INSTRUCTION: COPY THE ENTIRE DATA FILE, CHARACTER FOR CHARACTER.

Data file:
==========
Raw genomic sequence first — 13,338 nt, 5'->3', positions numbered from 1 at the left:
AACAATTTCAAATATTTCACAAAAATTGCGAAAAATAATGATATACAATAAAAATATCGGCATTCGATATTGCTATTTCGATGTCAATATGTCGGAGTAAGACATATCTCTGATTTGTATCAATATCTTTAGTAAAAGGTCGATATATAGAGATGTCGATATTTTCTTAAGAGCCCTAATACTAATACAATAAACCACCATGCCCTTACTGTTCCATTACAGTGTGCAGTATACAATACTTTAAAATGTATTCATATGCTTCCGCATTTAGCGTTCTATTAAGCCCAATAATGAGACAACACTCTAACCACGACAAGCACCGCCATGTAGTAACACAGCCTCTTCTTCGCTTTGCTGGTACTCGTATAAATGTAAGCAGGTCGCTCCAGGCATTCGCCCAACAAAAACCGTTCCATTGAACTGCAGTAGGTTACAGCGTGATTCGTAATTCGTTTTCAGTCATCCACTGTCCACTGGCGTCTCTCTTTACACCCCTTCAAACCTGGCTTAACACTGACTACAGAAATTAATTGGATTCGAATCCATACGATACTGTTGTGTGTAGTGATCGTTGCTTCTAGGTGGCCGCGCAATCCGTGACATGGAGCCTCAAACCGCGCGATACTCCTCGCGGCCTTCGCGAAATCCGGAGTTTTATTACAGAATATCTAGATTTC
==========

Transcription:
Raw genomic sequence first — 13,338 nt, 5'->3', positions numbered from 1 at the left:
AACAATTTCAAATATTTCACAAAAATTGCGAAAAATAATGATATACAATAAAAATATCGGCATTCGATATTGCTATTTCGATGTCAATATGTCGGAGTAAGACATATCTCTGATTTGTATCAATATCTTTAGTAAAAGGTCGATATATAGAGATGTCGATATTTTCTTAAGAGCCCTAATACTAATACAATAAACCACCATGCCCTTACTGTTCCATTACAGTGTGCAGTATACAATACTTTAAAATGTATTCATATGCTTCCGCATTTAGCGTTCTATTAAGCCCAATAATGAGACAACACTCTAACCACGACAAGCACCGCCATGTAGTAACACAGCCTCTTCTTCGCTTTGCTGGTACTCGTATAAATGTAAGCAGGTCGCTCCAGGCATTCGCCCAACAAAAACCGTTCCATTGAACTGCAGTAGGTTACAGCGTGATTCGTAATTCGTTTTCAGTCATCCACTGTCCACTGGCGTCTCTCTTTACACCCCTTCAAACCTGGCTTAACACTGACTACAGAAATTAATTGGATTCGAATCCATACGATACTGTTGTGTGTAGTGATCGTTGCTTCTAGGTGGCCGCGCAATCCGTGACATGGAGCCTCAAACCGCGCGATACTCCTCGCGGCCTTCGCGAAATCCGGAGTTTTATTACAGAATATCTAGATTTC